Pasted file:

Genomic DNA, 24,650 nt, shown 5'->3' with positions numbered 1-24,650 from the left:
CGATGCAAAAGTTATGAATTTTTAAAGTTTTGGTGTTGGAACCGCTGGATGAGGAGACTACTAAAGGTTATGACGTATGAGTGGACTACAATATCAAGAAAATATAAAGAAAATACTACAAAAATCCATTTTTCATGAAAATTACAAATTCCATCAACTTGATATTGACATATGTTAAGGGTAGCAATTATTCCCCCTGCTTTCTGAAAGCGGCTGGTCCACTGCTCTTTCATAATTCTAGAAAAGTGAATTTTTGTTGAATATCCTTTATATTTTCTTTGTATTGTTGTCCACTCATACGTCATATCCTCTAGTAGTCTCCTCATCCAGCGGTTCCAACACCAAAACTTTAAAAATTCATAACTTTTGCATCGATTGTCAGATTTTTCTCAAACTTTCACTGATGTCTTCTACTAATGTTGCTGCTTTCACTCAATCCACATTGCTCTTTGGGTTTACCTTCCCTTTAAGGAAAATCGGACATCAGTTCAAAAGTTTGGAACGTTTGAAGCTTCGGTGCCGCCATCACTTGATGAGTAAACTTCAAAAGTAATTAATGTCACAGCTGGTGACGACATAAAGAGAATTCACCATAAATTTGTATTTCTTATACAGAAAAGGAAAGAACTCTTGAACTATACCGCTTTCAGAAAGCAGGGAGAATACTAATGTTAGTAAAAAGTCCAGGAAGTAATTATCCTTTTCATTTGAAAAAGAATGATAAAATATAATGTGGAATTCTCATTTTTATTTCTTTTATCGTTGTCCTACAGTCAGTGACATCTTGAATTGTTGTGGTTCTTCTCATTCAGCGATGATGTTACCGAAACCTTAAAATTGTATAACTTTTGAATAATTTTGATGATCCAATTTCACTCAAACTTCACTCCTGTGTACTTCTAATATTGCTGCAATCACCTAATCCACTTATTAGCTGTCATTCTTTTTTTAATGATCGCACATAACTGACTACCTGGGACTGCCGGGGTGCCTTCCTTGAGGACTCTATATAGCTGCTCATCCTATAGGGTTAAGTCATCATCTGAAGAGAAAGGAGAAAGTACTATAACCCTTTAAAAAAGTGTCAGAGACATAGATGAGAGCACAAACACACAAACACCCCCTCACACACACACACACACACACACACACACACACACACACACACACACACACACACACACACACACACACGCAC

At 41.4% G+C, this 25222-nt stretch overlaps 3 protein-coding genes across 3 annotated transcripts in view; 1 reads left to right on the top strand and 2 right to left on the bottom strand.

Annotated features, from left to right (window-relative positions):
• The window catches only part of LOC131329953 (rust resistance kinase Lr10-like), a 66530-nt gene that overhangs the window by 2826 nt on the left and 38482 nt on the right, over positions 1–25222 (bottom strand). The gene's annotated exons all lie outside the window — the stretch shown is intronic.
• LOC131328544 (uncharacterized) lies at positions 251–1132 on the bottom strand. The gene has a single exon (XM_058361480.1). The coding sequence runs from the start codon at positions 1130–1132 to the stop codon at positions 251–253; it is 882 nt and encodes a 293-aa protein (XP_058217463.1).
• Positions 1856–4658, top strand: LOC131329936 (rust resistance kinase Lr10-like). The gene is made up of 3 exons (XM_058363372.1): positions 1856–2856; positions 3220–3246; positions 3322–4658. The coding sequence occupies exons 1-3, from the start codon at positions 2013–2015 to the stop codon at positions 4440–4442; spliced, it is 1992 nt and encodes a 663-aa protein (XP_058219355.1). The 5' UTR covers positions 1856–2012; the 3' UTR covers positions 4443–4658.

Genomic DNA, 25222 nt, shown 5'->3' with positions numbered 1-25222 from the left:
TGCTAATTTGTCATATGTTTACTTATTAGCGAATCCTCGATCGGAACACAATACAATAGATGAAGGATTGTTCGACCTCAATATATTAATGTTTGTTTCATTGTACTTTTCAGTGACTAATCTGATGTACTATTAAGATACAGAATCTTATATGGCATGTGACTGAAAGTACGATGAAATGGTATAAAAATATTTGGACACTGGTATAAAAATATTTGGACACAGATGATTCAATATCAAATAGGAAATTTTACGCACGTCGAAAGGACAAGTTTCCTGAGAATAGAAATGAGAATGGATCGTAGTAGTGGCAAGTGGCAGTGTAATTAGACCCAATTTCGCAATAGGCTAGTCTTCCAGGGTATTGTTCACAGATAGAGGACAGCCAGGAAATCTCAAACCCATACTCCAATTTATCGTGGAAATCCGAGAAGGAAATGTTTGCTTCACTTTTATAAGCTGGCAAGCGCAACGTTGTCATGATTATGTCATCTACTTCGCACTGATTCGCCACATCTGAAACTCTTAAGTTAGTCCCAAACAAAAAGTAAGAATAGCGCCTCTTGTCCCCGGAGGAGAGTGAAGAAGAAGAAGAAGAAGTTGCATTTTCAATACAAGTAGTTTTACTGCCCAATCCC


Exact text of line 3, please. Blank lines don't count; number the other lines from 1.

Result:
At 41.4% G+C, this 25222-nt stretch overlaps 3 protein-coding genes across 3 annotated transcripts in view; 1 reads left to right on the top strand and 2 right to left on the bottom strand.